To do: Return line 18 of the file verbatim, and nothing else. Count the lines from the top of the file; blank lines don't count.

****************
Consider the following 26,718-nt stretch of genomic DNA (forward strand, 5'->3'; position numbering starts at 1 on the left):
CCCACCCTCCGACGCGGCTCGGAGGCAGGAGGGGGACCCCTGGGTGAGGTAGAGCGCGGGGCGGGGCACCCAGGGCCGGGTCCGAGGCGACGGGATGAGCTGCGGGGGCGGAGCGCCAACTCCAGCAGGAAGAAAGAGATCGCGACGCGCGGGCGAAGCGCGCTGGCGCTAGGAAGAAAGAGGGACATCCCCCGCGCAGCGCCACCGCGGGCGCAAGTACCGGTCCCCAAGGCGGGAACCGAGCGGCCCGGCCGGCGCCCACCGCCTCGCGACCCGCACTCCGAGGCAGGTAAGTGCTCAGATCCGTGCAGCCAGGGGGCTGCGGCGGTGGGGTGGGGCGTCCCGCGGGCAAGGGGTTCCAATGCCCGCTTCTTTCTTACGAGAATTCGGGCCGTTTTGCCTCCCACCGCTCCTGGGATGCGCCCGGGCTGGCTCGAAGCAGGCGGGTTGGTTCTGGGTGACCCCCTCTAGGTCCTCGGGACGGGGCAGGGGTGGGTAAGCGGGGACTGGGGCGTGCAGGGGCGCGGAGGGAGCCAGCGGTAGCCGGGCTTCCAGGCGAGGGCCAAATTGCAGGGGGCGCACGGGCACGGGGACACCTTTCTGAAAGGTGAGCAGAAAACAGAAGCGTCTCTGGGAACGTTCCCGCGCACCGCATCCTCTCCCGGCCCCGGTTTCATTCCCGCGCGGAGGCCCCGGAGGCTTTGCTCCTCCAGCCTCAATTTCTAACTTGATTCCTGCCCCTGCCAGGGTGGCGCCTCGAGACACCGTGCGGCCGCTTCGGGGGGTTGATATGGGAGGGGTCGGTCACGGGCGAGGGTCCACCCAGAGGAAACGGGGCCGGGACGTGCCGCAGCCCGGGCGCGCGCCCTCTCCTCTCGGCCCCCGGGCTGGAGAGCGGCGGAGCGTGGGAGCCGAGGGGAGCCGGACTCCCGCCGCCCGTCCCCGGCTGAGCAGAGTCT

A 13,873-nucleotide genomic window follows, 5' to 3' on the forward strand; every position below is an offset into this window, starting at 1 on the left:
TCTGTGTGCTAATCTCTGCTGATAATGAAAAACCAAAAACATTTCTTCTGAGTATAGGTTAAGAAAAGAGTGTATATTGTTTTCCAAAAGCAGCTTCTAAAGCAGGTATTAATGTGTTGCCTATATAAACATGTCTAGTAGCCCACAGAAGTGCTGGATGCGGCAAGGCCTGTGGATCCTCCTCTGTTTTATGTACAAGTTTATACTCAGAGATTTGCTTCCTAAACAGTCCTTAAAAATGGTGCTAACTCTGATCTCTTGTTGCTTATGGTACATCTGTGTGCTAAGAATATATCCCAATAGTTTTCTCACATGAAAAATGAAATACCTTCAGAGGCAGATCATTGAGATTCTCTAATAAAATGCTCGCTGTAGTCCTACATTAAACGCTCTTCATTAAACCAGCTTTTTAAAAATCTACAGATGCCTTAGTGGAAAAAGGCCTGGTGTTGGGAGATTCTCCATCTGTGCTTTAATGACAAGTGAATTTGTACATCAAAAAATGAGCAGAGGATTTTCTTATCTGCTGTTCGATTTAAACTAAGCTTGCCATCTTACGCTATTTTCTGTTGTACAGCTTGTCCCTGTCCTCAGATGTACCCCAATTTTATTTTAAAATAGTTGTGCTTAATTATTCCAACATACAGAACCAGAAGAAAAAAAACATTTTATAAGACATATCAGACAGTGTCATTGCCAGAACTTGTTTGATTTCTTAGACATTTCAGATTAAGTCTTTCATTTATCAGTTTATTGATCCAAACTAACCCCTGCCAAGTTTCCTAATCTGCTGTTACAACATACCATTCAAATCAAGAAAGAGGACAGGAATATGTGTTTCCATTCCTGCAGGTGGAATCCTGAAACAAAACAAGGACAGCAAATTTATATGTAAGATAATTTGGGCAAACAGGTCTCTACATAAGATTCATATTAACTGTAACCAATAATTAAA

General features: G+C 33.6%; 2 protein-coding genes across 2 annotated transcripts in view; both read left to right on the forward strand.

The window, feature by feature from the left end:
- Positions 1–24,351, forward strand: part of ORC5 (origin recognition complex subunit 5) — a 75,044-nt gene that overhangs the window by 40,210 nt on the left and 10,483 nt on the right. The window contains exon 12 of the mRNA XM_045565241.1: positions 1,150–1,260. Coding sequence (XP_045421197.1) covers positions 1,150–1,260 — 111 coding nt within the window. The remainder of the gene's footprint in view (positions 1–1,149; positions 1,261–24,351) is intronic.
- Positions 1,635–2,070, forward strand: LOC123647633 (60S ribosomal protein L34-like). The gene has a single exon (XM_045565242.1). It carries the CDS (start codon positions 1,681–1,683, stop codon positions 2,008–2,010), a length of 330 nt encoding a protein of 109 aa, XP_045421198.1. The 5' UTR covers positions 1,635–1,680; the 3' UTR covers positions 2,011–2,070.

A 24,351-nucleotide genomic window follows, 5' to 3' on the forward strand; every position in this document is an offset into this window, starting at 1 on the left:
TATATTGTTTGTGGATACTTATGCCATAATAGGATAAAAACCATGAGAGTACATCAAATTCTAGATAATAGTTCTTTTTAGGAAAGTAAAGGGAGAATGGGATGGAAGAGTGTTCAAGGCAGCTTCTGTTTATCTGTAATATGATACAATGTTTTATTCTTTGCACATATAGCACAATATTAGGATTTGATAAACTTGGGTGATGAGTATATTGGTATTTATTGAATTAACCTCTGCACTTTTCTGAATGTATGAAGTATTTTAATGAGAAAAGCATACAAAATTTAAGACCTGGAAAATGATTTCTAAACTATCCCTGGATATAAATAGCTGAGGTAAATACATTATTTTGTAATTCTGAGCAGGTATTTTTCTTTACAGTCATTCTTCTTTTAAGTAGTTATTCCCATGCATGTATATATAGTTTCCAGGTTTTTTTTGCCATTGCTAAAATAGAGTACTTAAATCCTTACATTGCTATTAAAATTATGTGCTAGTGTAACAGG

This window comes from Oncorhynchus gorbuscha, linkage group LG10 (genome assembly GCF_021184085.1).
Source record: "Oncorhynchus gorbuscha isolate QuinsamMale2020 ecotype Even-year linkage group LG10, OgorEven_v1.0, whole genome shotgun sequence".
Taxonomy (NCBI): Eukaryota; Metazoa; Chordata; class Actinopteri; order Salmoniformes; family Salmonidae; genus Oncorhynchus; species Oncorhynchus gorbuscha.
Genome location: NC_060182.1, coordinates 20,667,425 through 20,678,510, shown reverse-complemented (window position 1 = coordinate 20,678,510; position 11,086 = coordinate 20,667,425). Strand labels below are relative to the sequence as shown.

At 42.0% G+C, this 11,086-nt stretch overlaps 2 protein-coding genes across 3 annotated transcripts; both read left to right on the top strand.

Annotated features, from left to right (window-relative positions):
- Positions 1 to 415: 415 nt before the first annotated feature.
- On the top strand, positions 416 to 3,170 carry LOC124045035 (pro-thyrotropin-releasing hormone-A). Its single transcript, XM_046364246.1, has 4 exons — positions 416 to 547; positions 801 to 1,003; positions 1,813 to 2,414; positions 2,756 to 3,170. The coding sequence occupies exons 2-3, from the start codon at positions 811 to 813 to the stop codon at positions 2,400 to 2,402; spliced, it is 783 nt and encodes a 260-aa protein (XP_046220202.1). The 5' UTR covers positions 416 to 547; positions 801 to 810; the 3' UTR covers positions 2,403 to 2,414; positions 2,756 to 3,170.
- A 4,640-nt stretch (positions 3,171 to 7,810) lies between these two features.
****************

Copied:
- On the top strand, positions 416 to 3,170 carry LOC124045035 (pro-thyrotropin-releasing hormone-A). Its single transcript, XM_046364246.1, has 4 exons — positions 416 to 547; positions 801 to 1,003; positions 1,813 to 2,414; positions 2,756 to 3,170. The coding sequence occupies exons 2-3, from the start codon at positions 811 to 813 to the stop codon at positions 2,400 to 2,402; spliced, it is 783 nt and encodes a 260-aa protein (XP_046220202.1). The 5' UTR covers positions 416 to 547; positions 801 to 810; the 3' UTR covers positions 2,403 to 2,414; positions 2,756 to 3,170.